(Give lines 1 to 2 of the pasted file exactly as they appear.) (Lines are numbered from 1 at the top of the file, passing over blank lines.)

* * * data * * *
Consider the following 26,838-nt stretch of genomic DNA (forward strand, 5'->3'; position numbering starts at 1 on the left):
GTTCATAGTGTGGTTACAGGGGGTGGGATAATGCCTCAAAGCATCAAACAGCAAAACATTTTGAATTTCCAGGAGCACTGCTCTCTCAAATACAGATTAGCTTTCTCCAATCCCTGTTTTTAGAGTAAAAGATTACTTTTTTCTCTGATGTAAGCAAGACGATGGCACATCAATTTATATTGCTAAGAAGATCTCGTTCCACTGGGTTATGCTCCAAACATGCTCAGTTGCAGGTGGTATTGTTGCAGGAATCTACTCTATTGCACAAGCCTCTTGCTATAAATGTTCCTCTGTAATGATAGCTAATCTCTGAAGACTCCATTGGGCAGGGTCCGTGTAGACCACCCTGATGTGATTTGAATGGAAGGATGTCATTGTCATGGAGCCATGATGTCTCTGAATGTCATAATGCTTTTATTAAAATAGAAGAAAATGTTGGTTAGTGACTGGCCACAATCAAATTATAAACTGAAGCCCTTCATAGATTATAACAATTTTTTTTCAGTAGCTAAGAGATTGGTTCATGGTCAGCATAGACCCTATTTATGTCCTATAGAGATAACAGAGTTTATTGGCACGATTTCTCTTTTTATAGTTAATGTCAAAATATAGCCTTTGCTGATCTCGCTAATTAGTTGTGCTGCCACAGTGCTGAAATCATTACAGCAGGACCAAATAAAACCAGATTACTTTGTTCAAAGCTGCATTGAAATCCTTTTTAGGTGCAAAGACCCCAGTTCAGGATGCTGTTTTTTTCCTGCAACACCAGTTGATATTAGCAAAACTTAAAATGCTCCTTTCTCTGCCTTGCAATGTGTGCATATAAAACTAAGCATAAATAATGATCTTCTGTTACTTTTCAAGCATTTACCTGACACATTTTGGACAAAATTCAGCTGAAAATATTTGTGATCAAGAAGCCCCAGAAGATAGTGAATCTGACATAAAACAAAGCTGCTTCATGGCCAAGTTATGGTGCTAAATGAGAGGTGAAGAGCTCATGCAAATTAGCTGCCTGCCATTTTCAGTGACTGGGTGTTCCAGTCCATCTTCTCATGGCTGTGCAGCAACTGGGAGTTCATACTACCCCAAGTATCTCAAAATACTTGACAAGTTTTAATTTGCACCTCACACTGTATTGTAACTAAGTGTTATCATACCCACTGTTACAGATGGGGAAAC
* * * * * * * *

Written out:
Consider the following 26,838-nt stretch of genomic DNA (forward strand, 5'->3'; position numbering starts at 1 on the left):
GTTCATAGTGTGGTTACAGGGGGTGGGATAATGCCTCAAAGCATCAAACAGCAAAACATTTTGAATTTCCAGGAGCACTGCTCTCTCAAATACAGATTAGCTTTCTCCAATCCCTGTTTTTAGAGTAAAAGATTACTTTTTTCTCTGATGTAAGCAAGACGATGGCACATCAATTTATATTGCTAAGAAGATCTCGTTCCACTGGGTTATGCTCCAAACATGCTCAGTTGCAGGTGGTATTGTTGCAGGAATCTACTCTATTGCACAAGCCTCTTGCTATAAATGTTCCTCTGTAATGATAGCTAATCTCTGAAGACTCCATTGGGCAGGGTCCGTGTAGACCACCCTGATGTGATTTGAATGGAAGGATGTCATTGTCATGGAGCCATGATGTCTCTGAATGTCATAATGCTTTTATTAAAATAGAAGAAAATGTTGGTTAGTGACTGGCCACAATCAAATTATAAACTGAAGCCCTTCATAGATTATAACAATTTTTTTTCAGTAGCTAAGAGATTGGTTCATGGTCAGCATAGACCCTATTTATGTCCTATAGAGATAACAGAGTTTATTGGCACGATTTCTCTTTTTATAGTTAATGTCAAAATATAGCCTTTGCTGATCTCGCTAATTAGTTGTGCTGCCACAGTGCTGAAATCATTACAGCAGGACCAAATAAAACCAGATTACTTTGTTCAAAGCTGCATTGAAATCCTTTTTAGGTGCAAAGACCCCAGTTCAGGATGCTGTTTTTTTCCTGCAACACCAGTTGATATTAGCAAAACTTAAAATGCTCCTTTCTCTGCCTTGCAATGTGTGCATATAAAACTAAGCATAAATAATGATCTTCTGTTACTTTTCAAGCATTTACCTGACACATTTTGGACAAAATTCAGCTGAAAATATTTGTGATCAAGAAGCCCCAGAAGATAGTGAATCTGACATAAAACAAAGCTGCTTCATGGCCAAGTTATGGTGCTAAATGAGAGGTGAAGAGCTCATGCAAATTAGCTGCCTGCCATTTTCAGTGACTGGGTGTTCCAGTCCATCTTCTCATGGCTGTGCAGCAACTGGGAGTTCATACTACCCCAAGTATCTCAAAATACTTGACAAGTTTTAATTTGCACCTCACACTGTATTGTAACTAAGTGTTATCATACCCACTGTTACAGATGGGGAAAC